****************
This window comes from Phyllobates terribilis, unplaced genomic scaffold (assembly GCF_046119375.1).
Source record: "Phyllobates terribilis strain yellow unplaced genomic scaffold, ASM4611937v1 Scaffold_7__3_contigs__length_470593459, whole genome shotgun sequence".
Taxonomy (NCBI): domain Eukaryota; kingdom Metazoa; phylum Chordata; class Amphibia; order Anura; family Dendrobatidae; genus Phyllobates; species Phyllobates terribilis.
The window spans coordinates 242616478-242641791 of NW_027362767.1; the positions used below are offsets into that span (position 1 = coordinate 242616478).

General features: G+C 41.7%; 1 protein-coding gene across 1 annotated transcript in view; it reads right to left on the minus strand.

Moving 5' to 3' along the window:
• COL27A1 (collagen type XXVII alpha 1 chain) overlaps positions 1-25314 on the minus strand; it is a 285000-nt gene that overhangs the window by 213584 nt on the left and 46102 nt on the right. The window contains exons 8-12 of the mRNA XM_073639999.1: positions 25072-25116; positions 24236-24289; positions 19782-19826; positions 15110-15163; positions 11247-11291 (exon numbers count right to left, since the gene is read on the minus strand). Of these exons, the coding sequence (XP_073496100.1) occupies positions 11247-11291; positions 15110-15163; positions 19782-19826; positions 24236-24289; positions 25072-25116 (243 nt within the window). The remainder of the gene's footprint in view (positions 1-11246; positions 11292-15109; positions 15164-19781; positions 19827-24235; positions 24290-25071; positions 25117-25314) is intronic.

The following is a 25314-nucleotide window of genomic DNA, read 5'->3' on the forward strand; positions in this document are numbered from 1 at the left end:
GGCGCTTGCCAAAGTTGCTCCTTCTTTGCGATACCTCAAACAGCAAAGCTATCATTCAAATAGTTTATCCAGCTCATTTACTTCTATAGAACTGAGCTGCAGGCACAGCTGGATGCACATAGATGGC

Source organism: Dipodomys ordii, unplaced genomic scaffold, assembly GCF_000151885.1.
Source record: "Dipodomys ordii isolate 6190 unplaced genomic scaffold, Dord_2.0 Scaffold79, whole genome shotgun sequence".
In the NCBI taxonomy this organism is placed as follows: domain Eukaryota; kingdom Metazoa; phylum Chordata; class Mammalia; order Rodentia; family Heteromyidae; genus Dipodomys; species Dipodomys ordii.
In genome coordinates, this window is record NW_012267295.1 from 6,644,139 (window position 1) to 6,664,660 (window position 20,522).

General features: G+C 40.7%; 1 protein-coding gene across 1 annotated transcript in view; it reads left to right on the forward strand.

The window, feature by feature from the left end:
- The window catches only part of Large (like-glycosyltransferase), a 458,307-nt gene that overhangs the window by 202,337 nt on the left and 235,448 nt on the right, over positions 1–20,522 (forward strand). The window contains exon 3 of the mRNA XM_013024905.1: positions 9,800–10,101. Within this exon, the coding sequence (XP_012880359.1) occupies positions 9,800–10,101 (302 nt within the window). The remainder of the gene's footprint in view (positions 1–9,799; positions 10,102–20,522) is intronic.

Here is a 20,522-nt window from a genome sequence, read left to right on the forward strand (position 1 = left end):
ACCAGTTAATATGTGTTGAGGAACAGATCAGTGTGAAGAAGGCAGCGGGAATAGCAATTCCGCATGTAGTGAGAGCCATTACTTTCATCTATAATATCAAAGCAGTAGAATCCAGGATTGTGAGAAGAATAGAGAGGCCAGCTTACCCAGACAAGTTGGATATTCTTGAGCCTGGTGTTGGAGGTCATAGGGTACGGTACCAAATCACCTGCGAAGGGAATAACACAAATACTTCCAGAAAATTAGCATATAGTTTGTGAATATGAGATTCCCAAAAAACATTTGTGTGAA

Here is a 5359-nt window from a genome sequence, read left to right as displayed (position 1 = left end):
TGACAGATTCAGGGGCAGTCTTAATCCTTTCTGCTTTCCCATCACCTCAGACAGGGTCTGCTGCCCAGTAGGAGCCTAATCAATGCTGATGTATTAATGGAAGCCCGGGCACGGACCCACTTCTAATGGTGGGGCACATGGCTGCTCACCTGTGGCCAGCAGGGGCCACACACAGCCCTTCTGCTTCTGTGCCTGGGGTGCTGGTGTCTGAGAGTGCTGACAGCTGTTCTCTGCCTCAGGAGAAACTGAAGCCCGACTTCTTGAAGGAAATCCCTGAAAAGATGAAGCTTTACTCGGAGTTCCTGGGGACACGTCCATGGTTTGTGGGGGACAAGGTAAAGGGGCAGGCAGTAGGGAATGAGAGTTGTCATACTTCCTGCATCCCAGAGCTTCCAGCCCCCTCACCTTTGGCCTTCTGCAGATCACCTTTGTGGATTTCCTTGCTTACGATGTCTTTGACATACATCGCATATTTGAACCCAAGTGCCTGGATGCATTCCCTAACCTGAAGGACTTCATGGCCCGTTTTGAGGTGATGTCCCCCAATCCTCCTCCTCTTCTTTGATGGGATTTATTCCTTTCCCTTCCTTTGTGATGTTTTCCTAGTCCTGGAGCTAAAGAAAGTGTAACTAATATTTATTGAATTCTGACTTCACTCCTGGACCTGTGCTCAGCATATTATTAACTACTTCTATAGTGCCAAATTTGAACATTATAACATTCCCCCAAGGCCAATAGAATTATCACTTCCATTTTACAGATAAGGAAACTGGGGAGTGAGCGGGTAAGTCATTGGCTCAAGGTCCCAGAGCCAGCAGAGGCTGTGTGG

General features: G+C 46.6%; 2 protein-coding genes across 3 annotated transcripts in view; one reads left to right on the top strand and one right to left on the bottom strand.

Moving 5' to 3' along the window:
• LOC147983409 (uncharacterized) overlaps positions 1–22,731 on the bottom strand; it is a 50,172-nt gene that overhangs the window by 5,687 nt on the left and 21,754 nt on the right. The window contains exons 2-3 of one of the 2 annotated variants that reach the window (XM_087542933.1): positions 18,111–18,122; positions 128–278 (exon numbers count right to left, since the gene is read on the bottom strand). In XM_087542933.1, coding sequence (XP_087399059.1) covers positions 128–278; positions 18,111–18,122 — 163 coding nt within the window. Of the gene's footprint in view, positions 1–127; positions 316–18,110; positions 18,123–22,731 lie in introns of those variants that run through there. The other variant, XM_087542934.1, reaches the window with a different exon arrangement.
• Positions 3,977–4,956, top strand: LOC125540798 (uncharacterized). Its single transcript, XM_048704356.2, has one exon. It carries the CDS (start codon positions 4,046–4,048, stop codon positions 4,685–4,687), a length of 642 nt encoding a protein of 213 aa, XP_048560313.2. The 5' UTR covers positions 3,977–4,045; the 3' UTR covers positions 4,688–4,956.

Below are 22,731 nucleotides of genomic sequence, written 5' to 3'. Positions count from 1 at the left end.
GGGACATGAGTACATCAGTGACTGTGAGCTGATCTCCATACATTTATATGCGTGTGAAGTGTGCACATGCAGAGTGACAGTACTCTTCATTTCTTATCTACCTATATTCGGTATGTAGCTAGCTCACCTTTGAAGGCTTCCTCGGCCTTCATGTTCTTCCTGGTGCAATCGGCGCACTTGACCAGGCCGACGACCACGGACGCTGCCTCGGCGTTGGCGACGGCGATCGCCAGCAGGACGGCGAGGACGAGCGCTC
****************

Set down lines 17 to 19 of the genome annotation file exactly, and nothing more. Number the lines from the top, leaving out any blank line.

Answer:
Here is a 20,522-nt window from a genome sequence, read left to right on the forward strand (position 1 = left end):
ACCAGTTAATATGTGTTGAGGAACAGATCAGTGTGAAGAAGGCAGCGGGAATAGCAATTCCGCATGTAGTGAGAGCCATTACTTTCATCTATAATATCAAAGCAGTAGAATCCAGGATTGTGAGAAGAATAGAGAGGCCAGCTTACCCAGACAAGTTGGATATTCTTGAGCCTGGTGTTGGAGGTCATAGGGTACGGTACCAAATCACCTGCGAAGGGAATAACACAAATACTTCCAGAAAATTAGCATATAGTTTGTGAATATGAGATTCCCAAAAAACATTTGTGTGAA

Here is a 5359-nt window from a genome sequence, read left to right as displayed (position 1 = left end):